One has to conclude that regarding Jefferson’s affinity to Islam and his possible inspiration from the Qur’an, there is no there there.
The interesting Paulsen–Levinson–Lund three-way reminds me of a recommendation made by Vanderbilt
law professor Suzanna Sherry a few years ago (at an AEI seminar—I don’t know if Suzanna has written it up some place): whatever you may want to teach in ConLaw, you certainly don’t want to teach it in the first year of law school. It tends to bring out the worst in students. They read Supreme Court opinions and quickly “conclude” that no sensible person can be a legal formalist and/or textualist. This supposed insight then often prompts the conviction, usually expressed with an air of self-conscious sophistication, that law is nothing but politics.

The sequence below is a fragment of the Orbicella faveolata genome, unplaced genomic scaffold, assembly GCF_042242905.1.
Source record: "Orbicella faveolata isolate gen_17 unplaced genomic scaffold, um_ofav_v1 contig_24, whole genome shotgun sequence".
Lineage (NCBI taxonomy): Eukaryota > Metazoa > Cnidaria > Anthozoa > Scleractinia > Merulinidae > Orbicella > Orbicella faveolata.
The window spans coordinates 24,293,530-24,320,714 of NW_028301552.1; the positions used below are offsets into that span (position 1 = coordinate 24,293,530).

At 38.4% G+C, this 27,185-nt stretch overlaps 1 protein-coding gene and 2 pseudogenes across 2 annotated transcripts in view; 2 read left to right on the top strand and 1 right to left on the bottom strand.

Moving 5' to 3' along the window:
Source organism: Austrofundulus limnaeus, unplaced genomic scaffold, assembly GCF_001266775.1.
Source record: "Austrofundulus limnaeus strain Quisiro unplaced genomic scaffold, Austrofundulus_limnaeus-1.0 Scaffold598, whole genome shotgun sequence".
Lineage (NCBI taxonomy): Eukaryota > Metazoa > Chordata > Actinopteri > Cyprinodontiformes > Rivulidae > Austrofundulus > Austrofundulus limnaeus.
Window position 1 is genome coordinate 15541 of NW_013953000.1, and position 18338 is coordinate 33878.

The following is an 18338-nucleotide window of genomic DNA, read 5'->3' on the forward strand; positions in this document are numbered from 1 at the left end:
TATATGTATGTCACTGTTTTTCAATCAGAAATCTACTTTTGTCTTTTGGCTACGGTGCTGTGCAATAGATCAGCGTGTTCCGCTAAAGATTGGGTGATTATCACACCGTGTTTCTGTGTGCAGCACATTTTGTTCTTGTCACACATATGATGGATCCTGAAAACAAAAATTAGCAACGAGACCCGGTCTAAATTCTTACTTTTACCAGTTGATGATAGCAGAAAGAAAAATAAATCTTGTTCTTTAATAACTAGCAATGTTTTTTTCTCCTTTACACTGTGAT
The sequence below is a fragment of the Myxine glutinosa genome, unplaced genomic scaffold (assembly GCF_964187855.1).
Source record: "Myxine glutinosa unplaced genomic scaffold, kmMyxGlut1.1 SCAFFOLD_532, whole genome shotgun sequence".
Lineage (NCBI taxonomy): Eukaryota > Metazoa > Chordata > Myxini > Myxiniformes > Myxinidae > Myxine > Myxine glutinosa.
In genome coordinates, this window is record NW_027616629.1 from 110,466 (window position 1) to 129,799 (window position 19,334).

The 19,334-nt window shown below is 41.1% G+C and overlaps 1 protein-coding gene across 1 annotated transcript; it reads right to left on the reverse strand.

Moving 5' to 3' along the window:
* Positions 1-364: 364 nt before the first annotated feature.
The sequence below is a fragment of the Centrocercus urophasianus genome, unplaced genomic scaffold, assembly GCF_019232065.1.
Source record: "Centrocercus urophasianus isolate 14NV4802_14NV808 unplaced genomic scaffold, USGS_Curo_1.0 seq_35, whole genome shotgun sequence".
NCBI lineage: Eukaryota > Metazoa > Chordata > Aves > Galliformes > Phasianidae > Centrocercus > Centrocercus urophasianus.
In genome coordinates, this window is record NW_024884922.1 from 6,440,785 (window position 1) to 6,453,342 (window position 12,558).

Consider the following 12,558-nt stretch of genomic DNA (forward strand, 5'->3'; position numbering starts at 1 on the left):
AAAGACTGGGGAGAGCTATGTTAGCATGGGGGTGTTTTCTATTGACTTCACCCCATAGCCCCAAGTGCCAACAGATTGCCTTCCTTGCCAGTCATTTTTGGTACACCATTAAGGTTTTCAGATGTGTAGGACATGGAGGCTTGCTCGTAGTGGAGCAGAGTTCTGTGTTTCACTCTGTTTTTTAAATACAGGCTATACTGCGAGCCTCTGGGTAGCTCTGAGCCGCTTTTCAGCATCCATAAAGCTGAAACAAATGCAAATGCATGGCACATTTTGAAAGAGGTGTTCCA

The impulse is understandable, but hardly inescapable. For example, it’s very hard to be a formalist about antitrust law. Still, we don’t treat it as merely politics in drag. Most of us take the doctrines seriously. We teach them as “real” law, and we don’t usually encounter student resistance of the “it’s all politics” variety. If students’ intuitions and legal reasoning were formed in these more disciplined areas rather than the three-ring ConLaw circus, they might find it easier to resist the false choice between crude formalism and crackpot realism.